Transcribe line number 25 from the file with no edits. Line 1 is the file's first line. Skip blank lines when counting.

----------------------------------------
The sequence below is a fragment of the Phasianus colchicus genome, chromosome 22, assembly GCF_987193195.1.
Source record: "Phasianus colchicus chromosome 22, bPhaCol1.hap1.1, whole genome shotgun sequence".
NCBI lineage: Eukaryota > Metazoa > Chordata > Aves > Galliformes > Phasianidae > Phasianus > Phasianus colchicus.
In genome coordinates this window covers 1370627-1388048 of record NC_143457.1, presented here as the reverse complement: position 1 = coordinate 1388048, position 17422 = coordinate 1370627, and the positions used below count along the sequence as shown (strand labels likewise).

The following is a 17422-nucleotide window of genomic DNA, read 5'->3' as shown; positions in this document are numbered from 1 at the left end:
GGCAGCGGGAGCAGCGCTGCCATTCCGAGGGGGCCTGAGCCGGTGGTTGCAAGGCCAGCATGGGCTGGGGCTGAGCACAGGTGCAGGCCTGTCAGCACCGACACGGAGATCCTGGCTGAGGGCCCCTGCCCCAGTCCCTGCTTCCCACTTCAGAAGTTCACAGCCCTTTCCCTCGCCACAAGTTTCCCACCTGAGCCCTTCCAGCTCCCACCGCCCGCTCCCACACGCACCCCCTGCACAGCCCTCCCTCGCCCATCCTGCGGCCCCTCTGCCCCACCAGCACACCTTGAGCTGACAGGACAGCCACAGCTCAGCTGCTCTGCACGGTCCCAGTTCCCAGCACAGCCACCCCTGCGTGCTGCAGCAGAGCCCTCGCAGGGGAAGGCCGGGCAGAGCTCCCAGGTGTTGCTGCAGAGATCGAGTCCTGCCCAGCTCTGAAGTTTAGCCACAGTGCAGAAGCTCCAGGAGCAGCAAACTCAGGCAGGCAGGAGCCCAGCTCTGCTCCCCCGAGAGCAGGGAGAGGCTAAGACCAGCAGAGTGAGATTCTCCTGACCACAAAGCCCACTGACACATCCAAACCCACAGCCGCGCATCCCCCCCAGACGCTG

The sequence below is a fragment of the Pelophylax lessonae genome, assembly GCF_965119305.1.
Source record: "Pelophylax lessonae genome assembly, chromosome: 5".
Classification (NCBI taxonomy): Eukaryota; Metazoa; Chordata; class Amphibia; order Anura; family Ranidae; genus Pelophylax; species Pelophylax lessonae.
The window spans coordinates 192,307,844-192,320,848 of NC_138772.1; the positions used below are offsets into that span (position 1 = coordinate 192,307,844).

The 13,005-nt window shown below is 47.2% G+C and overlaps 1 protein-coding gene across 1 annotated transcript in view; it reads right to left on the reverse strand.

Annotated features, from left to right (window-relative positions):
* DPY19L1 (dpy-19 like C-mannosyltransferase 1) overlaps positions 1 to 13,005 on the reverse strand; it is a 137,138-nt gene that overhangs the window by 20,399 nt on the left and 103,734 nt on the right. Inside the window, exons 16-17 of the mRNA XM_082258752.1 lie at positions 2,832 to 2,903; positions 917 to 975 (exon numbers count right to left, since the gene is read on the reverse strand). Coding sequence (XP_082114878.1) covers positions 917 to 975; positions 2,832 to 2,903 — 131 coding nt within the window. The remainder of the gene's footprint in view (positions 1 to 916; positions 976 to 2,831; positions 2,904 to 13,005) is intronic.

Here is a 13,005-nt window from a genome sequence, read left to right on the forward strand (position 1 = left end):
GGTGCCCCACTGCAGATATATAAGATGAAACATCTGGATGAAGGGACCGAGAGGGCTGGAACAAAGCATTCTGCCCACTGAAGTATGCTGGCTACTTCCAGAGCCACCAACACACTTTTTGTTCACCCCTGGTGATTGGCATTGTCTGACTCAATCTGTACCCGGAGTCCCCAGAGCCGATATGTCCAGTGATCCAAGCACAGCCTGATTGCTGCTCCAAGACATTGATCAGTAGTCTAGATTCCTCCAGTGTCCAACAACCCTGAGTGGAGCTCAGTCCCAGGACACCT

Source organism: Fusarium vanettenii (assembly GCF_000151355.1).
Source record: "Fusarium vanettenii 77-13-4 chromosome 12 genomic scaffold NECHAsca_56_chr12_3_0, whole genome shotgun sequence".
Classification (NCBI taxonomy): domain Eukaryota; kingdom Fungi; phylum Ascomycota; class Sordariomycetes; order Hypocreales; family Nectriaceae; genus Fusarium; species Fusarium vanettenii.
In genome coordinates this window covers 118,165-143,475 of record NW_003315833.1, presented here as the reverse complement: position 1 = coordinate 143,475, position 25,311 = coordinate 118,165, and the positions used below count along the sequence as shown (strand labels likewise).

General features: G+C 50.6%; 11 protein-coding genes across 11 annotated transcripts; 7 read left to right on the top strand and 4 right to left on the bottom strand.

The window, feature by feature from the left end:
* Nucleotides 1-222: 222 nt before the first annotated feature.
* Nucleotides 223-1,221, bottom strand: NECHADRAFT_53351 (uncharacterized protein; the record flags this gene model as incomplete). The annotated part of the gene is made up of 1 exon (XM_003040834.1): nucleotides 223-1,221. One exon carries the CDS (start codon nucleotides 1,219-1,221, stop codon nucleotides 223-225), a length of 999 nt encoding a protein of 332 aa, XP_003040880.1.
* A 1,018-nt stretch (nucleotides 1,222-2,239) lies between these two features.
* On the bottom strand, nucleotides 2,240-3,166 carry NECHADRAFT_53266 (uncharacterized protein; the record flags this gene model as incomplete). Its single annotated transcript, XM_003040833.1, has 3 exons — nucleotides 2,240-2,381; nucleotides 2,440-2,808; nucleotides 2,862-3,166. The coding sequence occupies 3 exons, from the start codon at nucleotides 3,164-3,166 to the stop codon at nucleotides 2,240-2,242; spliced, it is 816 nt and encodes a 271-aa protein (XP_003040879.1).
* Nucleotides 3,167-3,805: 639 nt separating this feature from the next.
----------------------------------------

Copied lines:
* On the bottom strand, nucleotides 2,240-3,166 carry NECHADRAFT_53266 (uncharacterized protein; the record flags this gene model as incomplete). Its single annotated transcript, XM_003040833.1, has 3 exons — nucleotides 2,240-2,381; nucleotides 2,440-2,808; nucleotides 2,862-3,166. The coding sequence occupies 3 exons, from the start codon at nucleotides 3,164-3,166 to the stop codon at nucleotides 2,240-2,242; spliced, it is 816 nt and encodes a 271-aa protein (XP_003040879.1).